Hurricane Fran dealt the final blow. Falling trees ripped up plastic pipes in the septic fields in Yates Mill Run. For 20 months, sewage was hauled by truck at great expense to residents and taxpayers. As neighbors work in their yards today, there is new hope and a new sewer line stretching almost two miles to Tryon Road.
"I would say that we're probably 60-70% of the way there, so we're making great progress," says Bruce Rinne of the Homeowners Association.
A grant from the state will pay part of the cost. Homeowners pay the rest.
"The SBA is helping us out," says homeowner Mike Freed. "We've got a loan as a community that is helping us out. We're going to be assessed so much per household."
The new system will tie sewer lines from each home to existing pump stations. From there, sewage will flow into the new pipe instead of into the septic fields. With the problem solved, homes are selling for their real value.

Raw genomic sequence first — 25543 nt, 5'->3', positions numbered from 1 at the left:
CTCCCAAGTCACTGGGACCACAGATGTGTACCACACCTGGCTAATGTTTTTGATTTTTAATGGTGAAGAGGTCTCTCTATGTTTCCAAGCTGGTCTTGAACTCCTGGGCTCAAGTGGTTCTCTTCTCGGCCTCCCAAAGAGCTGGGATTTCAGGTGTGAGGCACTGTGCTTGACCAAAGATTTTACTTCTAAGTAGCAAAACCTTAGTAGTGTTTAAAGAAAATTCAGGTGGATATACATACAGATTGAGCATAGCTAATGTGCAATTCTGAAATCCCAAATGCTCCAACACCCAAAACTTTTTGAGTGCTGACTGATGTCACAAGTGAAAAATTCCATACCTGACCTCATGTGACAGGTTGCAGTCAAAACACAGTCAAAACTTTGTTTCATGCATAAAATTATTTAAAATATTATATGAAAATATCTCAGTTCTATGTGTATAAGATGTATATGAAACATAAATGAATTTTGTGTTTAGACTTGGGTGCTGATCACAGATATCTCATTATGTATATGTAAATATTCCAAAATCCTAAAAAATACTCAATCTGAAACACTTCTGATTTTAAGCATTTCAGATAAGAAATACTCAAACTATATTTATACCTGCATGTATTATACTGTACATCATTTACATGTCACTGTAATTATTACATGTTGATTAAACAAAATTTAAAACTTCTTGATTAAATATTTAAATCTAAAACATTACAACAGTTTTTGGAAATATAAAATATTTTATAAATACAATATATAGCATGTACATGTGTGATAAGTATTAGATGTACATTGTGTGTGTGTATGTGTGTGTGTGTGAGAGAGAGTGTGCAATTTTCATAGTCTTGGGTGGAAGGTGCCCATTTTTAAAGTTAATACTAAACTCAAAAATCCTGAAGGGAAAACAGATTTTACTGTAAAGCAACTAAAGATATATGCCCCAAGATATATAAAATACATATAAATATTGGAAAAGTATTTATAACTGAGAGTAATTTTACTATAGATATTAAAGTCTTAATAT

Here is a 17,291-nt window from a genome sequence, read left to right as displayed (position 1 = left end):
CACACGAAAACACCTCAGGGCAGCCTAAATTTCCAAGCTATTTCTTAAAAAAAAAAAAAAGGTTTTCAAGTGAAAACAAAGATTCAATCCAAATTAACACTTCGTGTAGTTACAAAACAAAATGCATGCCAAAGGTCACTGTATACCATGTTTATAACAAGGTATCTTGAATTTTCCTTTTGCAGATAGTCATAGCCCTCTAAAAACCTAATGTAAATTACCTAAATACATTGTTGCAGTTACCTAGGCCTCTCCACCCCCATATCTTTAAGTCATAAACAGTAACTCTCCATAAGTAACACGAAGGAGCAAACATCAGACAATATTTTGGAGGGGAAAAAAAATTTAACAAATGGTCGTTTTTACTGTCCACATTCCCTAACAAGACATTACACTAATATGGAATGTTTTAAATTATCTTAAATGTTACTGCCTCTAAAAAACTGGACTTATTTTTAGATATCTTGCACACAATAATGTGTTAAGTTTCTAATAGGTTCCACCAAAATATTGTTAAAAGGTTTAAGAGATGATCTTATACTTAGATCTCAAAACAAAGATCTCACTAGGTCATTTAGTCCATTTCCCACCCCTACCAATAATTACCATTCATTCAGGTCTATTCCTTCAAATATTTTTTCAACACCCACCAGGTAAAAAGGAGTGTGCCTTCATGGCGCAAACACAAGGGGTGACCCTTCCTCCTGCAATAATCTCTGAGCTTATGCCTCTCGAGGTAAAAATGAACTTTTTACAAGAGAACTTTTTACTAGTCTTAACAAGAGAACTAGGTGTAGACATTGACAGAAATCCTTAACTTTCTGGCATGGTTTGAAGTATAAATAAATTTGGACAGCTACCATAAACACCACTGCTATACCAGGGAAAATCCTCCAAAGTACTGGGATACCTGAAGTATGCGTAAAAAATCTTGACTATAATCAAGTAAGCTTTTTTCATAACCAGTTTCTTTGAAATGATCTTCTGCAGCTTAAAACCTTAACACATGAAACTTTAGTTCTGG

In just a few months, sewage from the 70 homes in Yates Mill Run will end up at a new pump station on Tryon Road. Residents worked very closely with the City of Raleigh to solve their problem.
"Just doing the right thing," Rinne continues, "that they have made time for us and helped facilitate the connection, so they've been very, very helpful to us."
Freed looks forward to the day the sewage trucks quit visiting his neighborhood.
With only about 400-feet of pipe left to lay, Yates Mill Run residents hope the new system will be up and running by the end of August.
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